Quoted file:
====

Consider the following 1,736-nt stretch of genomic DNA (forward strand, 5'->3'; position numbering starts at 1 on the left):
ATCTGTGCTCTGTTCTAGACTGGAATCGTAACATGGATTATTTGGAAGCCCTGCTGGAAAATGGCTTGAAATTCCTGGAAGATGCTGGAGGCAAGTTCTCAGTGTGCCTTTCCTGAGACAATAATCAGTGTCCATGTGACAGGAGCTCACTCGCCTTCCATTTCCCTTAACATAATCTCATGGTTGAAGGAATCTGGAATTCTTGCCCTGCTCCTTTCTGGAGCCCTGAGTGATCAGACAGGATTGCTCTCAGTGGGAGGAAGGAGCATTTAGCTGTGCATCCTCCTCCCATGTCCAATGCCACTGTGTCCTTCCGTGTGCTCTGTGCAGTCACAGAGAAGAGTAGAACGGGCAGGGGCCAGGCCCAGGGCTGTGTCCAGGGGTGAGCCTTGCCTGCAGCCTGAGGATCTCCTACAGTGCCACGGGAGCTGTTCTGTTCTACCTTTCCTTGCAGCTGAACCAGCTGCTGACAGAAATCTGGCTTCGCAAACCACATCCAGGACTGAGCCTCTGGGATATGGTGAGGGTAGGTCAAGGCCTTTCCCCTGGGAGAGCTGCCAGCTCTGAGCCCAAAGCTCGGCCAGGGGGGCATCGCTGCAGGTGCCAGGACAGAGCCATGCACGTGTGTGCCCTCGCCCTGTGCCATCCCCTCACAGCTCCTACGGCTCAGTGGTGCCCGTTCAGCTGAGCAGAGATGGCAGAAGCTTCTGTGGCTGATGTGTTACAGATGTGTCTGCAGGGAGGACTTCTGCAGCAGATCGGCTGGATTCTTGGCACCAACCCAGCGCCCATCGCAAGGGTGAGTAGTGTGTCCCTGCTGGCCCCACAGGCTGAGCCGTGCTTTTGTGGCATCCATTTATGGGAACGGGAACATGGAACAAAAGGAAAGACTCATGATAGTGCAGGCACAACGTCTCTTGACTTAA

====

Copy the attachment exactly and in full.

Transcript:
Consider the following 1,736-nt stretch of genomic DNA (forward strand, 5'->3'; position numbering starts at 1 on the left):
ATCTGTGCTCTGTTCTAGACTGGAATCGTAACATGGATTATTTGGAAGCCCTGCTGGAAAATGGCTTGAAATTCCTGGAAGATGCTGGAGGCAAGTTCTCAGTGTGCCTTTCCTGAGACAATAATCAGTGTCCATGTGACAGGAGCTCACTCGCCTTCCATTTCCCTTAACATAATCTCATGGTTGAAGGAATCTGGAATTCTTGCCCTGCTCCTTTCTGGAGCCCTGAGTGATCAGACAGGATTGCTCTCAGTGGGAGGAAGGAGCATTTAGCTGTGCATCCTCCTCCCATGTCCAATGCCACTGTGTCCTTCCGTGTGCTCTGTGCAGTCACAGAGAAGAGTAGAACGGGCAGGGGCCAGGCCCAGGGCTGTGTCCAGGGGTGAGCCTTGCCTGCAGCCTGAGGATCTCCTACAGTGCCACGGGAGCTGTTCTGTTCTACCTTTCCTTGCAGCTGAACCAGCTGCTGACAGAAATCTGGCTTCGCAAACCACATCCAGGACTGAGCCTCTGGGATATGGTGAGGGTAGGTCAAGGCCTTTCCCCTGGGAGAGCTGCCAGCTCTGAGCCCAAAGCTCGGCCAGGGGGGCATCGCTGCAGGTGCCAGGACAGAGCCATGCACGTGTGTGCCCTCGCCCTGTGCCATCCCCTCACAGCTCCTACGGCTCAGTGGTGCCCGTTCAGCTGAGCAGAGATGGCAGAAGCTTCTGTGGCTGATGTGTTACAGATGTGTCTGCAGGGAGGACTTCTGCAGCAGATCGGCTGGATTCTTGGCACCAACCCAGCGCCCATCGCAAGGGTGAGTAGTGTGTCCCTGCTGGCCCCACAGGCTGAGCCGTGCTTTTGTGGCATCCATTTATGGGAACGGGAACATGGAACAAAAGGAAAGACTCATGATAGTGCAGGCACAACGTCTCTTGACTTAA